By Jessica Roy

Scovia’s Story

Komera was one of our first partners, with our first uniform distribution about a year and a half after we began operations. In January of 2013 we provided uniforms to 75 girls. In the past six months through our partnership, we have provided 1,049 uniforms! How’s that for growth?! You’ll read that Scovia attends FAWE Girls Boarding School. Tailored for Education visited FAWE on our very first partner trip in June of 2013! We remember every detail of that trip as if it were just last week.

Story shared with permission from our partner, Komera

Scovia describes her early life as uncertain. Raised by her elderly grandmother, she didn’t know how she would find money for food, shoes and clothes, transportation, or school fees. But thanks to Komera, she has been blessed with everything she needs, including the opportunity to attend FAWE Girls Boarding School, receive ongoing training through Komera leadership camps during school breaks, and gain continuous support from caring mentors.

Scovia has emerged as a strong leader within Komera and within her community, not only during the past two years, but especially during the pandemic. Returning home to Rwinkwavu when the COVID-19 outbreak closed FAWE and all of the other boarding schools, she has demonstrated all of the skills the program has worked to cultivate in her— including gathering a group of girls in her community to mentor and support during this difficult time.

“Before I joined komera, I lacked confidence,” Scovia confesses, “but speaking english during the Komera leadership camps has given me the tools to speak in front of a crowd and achieve high grades at school.”

“When I returned home in March of 2020, I saw a big difference between the other girls in the community and me and decided to start a program for those left behind,” Scovia explains. “I wanted to show them what is possible. First, I gathered five 13-year-old girls and began educating them in the things I knew. Then I told each of them to find five friends who needed support, and now we are up to 30, not only from my village but also from other villages, and our group is increasing.”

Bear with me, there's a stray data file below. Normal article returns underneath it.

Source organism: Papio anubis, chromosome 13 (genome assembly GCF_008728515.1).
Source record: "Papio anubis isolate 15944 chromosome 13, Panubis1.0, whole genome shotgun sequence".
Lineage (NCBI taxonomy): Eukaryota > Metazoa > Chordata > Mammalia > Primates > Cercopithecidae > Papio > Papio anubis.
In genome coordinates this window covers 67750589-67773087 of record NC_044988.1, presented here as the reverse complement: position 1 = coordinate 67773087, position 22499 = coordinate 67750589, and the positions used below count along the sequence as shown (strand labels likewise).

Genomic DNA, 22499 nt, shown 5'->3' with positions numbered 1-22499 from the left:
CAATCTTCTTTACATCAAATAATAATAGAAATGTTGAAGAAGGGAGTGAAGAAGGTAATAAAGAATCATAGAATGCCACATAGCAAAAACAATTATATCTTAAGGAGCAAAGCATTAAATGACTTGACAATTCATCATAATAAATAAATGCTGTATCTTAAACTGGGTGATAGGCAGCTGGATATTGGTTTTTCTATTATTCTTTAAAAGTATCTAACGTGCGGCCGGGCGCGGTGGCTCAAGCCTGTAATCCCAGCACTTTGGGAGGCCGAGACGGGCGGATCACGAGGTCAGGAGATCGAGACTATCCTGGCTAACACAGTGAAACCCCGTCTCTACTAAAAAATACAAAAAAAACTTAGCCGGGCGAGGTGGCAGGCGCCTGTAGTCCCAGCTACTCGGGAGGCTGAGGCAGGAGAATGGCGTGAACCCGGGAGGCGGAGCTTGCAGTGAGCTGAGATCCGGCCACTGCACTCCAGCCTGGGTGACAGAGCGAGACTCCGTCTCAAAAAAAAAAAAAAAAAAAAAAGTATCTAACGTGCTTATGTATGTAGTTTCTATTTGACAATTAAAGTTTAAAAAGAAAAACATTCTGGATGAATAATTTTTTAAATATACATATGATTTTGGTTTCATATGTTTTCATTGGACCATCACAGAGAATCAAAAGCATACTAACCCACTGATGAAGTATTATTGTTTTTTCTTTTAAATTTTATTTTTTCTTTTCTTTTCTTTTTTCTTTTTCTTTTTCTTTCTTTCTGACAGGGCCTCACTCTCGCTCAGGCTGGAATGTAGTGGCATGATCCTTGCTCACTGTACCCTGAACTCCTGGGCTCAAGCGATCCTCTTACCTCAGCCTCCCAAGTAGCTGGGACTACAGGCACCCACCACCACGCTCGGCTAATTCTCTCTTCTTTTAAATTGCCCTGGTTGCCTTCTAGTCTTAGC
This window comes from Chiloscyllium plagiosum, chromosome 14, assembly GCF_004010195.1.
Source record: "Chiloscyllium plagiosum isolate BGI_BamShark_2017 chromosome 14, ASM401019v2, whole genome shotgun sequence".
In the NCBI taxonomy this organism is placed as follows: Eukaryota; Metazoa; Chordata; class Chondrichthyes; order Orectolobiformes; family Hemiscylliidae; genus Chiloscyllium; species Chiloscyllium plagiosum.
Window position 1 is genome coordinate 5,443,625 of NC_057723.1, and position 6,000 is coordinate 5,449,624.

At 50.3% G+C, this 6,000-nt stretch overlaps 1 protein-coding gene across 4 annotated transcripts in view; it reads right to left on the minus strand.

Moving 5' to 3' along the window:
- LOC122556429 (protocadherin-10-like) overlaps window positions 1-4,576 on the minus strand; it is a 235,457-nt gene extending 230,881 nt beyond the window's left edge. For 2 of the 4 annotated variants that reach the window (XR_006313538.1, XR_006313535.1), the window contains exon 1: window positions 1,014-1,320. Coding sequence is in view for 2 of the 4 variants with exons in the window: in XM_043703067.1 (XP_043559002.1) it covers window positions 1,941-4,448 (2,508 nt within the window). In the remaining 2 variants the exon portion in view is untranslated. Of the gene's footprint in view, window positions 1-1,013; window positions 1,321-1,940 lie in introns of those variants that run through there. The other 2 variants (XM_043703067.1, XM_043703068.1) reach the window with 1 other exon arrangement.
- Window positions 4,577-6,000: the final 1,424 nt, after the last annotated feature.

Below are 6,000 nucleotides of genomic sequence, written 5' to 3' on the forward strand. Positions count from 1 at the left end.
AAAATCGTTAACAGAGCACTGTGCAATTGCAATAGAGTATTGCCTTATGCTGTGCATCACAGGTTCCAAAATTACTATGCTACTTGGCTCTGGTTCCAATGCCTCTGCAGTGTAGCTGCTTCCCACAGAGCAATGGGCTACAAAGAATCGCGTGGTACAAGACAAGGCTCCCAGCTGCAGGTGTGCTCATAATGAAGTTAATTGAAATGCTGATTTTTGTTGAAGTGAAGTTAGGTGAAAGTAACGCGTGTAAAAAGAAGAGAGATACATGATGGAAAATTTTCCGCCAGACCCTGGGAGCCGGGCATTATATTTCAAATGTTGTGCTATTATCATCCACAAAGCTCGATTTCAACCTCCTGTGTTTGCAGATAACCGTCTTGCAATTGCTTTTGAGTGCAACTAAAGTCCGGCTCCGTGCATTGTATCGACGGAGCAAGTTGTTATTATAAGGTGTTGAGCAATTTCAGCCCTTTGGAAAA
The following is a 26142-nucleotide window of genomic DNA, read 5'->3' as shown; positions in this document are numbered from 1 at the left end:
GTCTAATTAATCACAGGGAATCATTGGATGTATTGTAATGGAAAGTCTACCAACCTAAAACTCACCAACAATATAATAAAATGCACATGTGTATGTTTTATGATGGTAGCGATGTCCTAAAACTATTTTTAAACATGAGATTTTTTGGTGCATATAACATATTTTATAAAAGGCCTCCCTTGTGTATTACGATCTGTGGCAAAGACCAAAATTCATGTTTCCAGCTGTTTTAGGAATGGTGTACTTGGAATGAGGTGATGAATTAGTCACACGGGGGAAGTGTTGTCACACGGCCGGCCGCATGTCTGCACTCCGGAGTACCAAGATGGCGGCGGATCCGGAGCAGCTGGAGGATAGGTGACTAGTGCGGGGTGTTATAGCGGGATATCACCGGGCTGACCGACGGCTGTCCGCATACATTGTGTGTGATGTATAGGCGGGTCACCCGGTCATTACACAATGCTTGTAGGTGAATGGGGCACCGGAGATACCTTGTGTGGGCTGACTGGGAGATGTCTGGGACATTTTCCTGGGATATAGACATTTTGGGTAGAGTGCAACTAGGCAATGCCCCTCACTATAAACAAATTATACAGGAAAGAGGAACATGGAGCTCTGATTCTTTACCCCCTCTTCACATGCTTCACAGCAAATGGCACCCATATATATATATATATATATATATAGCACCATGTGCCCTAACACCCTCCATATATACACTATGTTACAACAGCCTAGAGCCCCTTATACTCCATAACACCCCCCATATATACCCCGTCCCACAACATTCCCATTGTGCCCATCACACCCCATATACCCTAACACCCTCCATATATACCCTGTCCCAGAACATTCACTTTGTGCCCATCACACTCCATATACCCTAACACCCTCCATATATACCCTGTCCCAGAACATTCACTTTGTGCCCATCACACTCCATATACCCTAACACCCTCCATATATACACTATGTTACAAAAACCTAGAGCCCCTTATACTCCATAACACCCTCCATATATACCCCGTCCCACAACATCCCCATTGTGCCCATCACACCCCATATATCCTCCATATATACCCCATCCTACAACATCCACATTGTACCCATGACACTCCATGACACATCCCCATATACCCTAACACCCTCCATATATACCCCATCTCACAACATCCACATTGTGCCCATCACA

With help from Ruth, Komera’s social worker manager, Scovia is able to arrange regular phone calls to see how the girls in her group are doing. These girls face the same problems she faced — not enough materials to achieve their goals, no resources to pay school fees, and parents who do not know how to get help. They fear that they are weak and lack someone to guide them, causing many to despair and turn to the streets or early marriage for a way out. The older scholars and Komera staff (whom Scovia calls “Aunties”) provide inspiration, ideas, encouragement, and support to help them face these challenges.

“Dativah loves girls and women; She has taught me that nothing is impossible if you work hard,” Scovia beams. “Komera is a large family that inspires and supports us. My hope for Komera in the future is that all of the girls they reach will return to their home communities and become social change agents.”

What is Scovia’s educational goal? “I want to become a doctor, and therefore I am working hard to earn high marks in my combination subjects — math, chemistry, and biology.” She has one more year of secondary school and then plans to attend university.

“I don’t know how I can thank you. You saved me—from trouble, problems, no parents, no money… You changed my life.”

Scovia expressed appreciation for support from Komera.

“I want to see that everyone is in a good position, free from suffering; I want to be an agent for social change,” she asserts. When asked what leadership qualities she values in herself, Scovia answers, “Passion, kindness, honesty, neutrality, and respect for time. Komera has shaped me in all ways, changing me from a young girl who was too shy to stand in front of a crowd to someone who can do anything without fear, knowing that she will succeed.”